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putting/, =/<pAn s tne function/, is universally measurable and bounded, and
hence fn(N) is a continuous normal operator on E which leaves Hn stable and
is zero on the orthogonal supplement of Hn. It follows now from (15.12.8)
that there is a unique unbounded normal operator whose restriction to each
Hn isfn(N), and it is this operator which is denoted byf(N). It is clear that
J(jV) = (/(AT))* I furthermore, if g : C ~C is another universally measurable
function, then again we have (f+g)(N)=f(N)+g(N) and (fg)(N) =
f(N)g(N), these equalities being interpreted in the sense explained in (15.12.1)
and (15.12.5). For the proof it is enough to consider, for m^.0 and n ^ 0,
the sets Am  of complex numbers  satisfying m g |/(Q | < m -f 1 and
n  |0(01 < n + 1; if we put Pmn = (pAmJN), Hmn = Pmn(E), fmn =f<pAm,n,
9mn =0<PAm>ni *t is c'ear that E is the Hilbert sum of the Hww, which are
stable under fmn(N) and gmn(N), and that f(N) (resp. g(N)) is the unique
normal operator whose restriction to each HmM is fmn(N) (resp. gmn(N)). Our
assertions therefore follow from the corresponding assertions for each pair

\Jrnn 5 9mn)'


Let E, F be two Hilbert spaces. A not necessarily bounded operator from E to F (or
simply an unbounded operator from E to F) is a linear mapping T of a vector subspace
dom(r) of E into F. We say that Tis closed if its graph T(T)is closed in E x F.

(a)   If 7"is closed, show that Ker(r) is closed in E. Generalize (15.12.2) to the present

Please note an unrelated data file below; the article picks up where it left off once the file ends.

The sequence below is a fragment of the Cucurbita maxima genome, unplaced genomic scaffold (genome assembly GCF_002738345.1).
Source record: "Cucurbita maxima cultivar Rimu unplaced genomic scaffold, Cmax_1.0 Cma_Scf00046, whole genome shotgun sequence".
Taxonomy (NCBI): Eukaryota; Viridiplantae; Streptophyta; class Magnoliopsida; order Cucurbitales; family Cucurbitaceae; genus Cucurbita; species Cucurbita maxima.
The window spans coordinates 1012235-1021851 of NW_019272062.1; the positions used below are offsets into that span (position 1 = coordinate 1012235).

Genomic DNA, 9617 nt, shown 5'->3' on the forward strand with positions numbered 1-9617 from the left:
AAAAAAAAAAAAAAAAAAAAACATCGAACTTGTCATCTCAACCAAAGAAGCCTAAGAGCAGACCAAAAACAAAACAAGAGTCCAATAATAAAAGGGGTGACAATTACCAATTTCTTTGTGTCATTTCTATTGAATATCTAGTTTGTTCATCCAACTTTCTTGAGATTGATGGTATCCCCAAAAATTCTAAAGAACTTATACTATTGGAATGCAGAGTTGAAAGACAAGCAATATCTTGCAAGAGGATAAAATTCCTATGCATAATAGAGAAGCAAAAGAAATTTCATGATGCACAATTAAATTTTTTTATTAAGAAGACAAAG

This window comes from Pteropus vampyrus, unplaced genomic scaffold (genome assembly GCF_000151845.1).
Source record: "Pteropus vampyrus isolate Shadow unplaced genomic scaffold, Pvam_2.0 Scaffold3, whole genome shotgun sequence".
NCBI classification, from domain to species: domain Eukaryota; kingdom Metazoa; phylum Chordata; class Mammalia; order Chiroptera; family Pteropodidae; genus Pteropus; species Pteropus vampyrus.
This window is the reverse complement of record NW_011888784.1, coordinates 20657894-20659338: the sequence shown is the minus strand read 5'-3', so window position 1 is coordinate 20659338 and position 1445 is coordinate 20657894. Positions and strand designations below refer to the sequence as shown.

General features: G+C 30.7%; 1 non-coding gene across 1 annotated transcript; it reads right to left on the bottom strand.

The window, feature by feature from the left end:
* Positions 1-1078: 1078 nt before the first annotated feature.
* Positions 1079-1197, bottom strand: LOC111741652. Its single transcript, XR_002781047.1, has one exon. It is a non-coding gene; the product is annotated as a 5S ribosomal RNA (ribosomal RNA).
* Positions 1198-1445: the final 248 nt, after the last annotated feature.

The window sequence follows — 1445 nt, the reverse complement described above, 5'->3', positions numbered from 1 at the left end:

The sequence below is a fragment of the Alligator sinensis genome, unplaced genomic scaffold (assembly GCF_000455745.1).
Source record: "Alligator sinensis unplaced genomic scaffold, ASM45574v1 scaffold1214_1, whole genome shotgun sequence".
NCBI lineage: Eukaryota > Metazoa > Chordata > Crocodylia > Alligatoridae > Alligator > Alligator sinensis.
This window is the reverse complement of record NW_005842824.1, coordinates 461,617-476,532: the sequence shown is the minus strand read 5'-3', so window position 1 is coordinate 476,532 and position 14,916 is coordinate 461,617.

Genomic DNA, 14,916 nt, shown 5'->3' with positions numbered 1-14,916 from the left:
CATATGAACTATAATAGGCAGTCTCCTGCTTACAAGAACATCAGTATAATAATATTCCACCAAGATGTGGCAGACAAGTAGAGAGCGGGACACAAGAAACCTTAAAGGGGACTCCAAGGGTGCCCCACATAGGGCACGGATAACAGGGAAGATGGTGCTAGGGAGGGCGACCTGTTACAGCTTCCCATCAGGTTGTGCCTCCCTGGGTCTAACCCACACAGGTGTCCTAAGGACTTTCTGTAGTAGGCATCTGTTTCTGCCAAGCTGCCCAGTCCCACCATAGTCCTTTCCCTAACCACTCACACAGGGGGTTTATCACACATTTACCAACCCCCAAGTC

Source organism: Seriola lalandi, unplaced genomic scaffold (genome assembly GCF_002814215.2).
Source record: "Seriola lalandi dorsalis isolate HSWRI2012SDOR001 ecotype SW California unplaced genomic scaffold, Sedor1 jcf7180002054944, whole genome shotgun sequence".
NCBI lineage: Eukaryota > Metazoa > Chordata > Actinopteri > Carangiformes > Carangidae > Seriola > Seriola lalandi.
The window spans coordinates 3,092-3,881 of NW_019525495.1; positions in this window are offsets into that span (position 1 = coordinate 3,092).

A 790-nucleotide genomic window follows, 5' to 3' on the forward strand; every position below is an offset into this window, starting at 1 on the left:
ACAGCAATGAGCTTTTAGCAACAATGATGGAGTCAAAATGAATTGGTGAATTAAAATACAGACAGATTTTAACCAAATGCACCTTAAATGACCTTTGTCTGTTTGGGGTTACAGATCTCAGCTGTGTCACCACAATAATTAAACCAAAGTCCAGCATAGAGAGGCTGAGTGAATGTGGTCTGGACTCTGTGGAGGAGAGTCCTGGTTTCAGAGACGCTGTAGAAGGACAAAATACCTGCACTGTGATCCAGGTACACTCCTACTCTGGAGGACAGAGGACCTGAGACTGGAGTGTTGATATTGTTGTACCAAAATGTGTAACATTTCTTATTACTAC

(b)    If dom(r) is dense in E, define the adjoint T* of T as in (15.12.3). It is an un-
bounded operator from F to E. Generalize (15.12.4).

(c)    Suppose from now on that T7 is a closed operator from E to F, whose domain
dom( T) is dense in E. Show that the closure in E of Im(J*) is the orthogonal supple-
ment of Ker(D.

(d)    Suppose that Ker(r) = {0}, in other words that Tis injective. Then G = Im(r)
is closed in F if and only if the inverse mapping T""1 : G -> is continuous (use (a)).

(e)   Without any hypothesis on KerfT1), show that the following conditions are
equivalent: (1) Im(T) is closed in F; (2) Im(T*) is closed in E. (Let G be the closure
of Im(r*) in E. To show that (1) implies (2), consider the restriction TI of T to
G n dom(T). Show that Im^)  Im(r) and use (d) to deduce that Tr1 is continuous.
Hence show that every y e G is of the form T*  z, by remarking that the mapping
*i K^T1 ' x | y) is a continuous linear form on the Hilbert space Im(T').)

(f)   Put

the infimum being taken over the complement of Ker(r) in dom(!T) (d denotes the
distance in E). Show that Im(r) is closed in F if and only if y(T) > 0. (Express y(T)
in terms of Tr1, where TI is the operator considered in (e).) Show that y(T*) ^ y(J).follows from above that Pn = (p&n(N) is an orthogonal projection in E